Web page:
Books

Finding Joy While Incarcerated

Author Keri Blakinger recounts her time in prison in her new memoir, Corrections in Ink.

Corrections in Ink author, Keri Blakinger.
Photo illustration by Slate. Images via Macmillan and Ilana Panich-Linsman.

Listen to Political Gabfest:

Gabfest Reads is a monthly series from the hosts of Slate’s Political Gabfest podcast. This month, Emily Bazelon talks with author Keri Blakinger about her new memoir, Corrections in Ink which recounts Blakinger’s path from Olympic ambitions, to heroin addiction, to prison, and ultimately a return to life on the outside.

This partial transcript has been edited and condensed for clarity.

Emily Bazelon: So you’re in this jail and there are a lot of things about this jail that are awful. On the other hand, you were able to write a ton, you kept a journal, you were doing the crossword puzzle, you were managing to run several miles every day just by jogging up and down the corridor, and then you start to fear that you’re going to be boarded out. Can you explain what that is and why that was such a potential problem?

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Keri Blakinger: Yeah. In the jail I was in they had more inmates than they did cells, which is a pretty common problem in a lot of jails and prisons. Whenever they had too many people, they would send the extras to another county.

Usually they would start with the women because they had fewer cell blocks designated for women. So if you were in the Tompkins County Jail in 2010, but also many years before and many years after, you were sort of under a constant threat of getting sent to another county, which was so much worse than it would sound. First of all, there are the little things: you’d lose all your property. You can’t take anything with you, so if you’ve got shampoo, if you’ve got stamps, if you’ve got food—any of these sort of basic things, you can’t take them with you.

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But beyond all that, the thing that I think we were all the most worried about was that when you got boarded out to another jail, they would put you in solitary for the first, anywhere from three days to two weeks, depending on which jail you went to. Solitary confinement is something I still have nightmares about more than 10 years later.

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That comes across so clearly in the book, and I was thinking about how solitary confinement is a form of torture and yet it’s also just a routine part of how these facilities operate.

It is. I think a lot of people think of solitary and they think, “Oh, I like spending time alone. Solitary is just like, checking out, taking a break. It’s like getting some time alone.” It does not feel that way, or at least it did not to me. I think about this a lot now because I cover death row and those guys are in solitary for decades sometimes.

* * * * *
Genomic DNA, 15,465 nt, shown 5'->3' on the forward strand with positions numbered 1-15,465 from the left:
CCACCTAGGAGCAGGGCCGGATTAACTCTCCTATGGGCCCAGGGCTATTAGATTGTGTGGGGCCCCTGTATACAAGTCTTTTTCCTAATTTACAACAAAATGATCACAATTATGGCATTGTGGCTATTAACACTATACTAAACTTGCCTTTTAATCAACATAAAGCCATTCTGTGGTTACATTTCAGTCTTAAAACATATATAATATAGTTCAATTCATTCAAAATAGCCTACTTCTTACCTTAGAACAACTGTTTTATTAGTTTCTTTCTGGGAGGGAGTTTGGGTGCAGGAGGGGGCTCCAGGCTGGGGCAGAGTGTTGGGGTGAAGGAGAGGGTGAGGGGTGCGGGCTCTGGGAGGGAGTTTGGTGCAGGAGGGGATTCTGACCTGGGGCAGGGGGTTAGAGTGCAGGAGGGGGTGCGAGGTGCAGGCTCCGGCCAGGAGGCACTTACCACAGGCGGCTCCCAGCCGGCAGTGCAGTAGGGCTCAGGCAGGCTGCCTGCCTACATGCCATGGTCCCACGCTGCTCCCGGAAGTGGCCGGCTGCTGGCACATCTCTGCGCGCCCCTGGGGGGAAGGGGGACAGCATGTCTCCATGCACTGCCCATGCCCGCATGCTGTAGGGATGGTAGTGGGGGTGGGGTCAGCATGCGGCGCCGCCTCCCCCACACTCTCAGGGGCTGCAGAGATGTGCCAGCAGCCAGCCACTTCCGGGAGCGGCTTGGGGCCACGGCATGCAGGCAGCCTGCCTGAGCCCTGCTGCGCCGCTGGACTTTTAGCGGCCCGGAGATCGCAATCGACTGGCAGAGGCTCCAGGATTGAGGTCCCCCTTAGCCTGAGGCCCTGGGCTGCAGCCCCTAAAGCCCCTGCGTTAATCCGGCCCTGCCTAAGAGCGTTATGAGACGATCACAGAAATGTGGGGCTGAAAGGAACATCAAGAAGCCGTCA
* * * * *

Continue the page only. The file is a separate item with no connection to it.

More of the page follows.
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One of the things that solitary does is it takes away some of the most fundamental things about being human. So much of how we define ourselves, as people, is based on how we relate to, and interact with, other humans and how we make decisions and choices and take actions. When you are alone in a cell with four walls, you’re not interacting with other people. You’re not taking any actions or making any decisions. All of the things that are at the core of how you define yourself as a human are just taken away and it’s like you are just a brain in a vat or just sort of a mind in a box.

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In 2011, you got transferred to prison. You were at Bedford Hills in New York state and, without sort of romanticizing any part of this experience, you describe a kind of moment of relief at the prison when some of the women you were doing time with figured out how to give themselves a moment of joy one day. What happened that is vivid in your memory?

I had made one friend in prison at that point and we’d only been there a week or two. We went to the gym and there were stair steppers in the indoor gym, and we were on the steppers next to each other and the radio was playing. Then the Kelly Clarkson song came on, “Since You’ve Been Gone,” and the first few lines go by and then when it gets to the chorus, the whole gym started singing along at once, like shouting out the chorus and it was like a flash mob, but in prison! I was so shocked because these seemed like such hardened women who had—this was a maximum security prison.

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I was new and this was not at all what I was expecting. It seemed like I was imagining it. I looked at my friend and we just sort of looked at each other in confusion like, “Is this really happening?” But it seemed like such a joyous outburst, and there are moments like that in prison. Your average day would be described as boredom punctuated by bad things and fear and terror, but there are moments of joy and I do think it’s important to recognize them because that’s also part of life. The sum of prison can still be horrible even if there are these moments of humanity with people figuring out how to steal these moments of joy in these places that are essentially built to prevent that.

To listen to Emily Bazelon’s full interview with author Keri Blakinger, subscribe to the Slate Political Gabfest on Apple Podcasts, or listen below.

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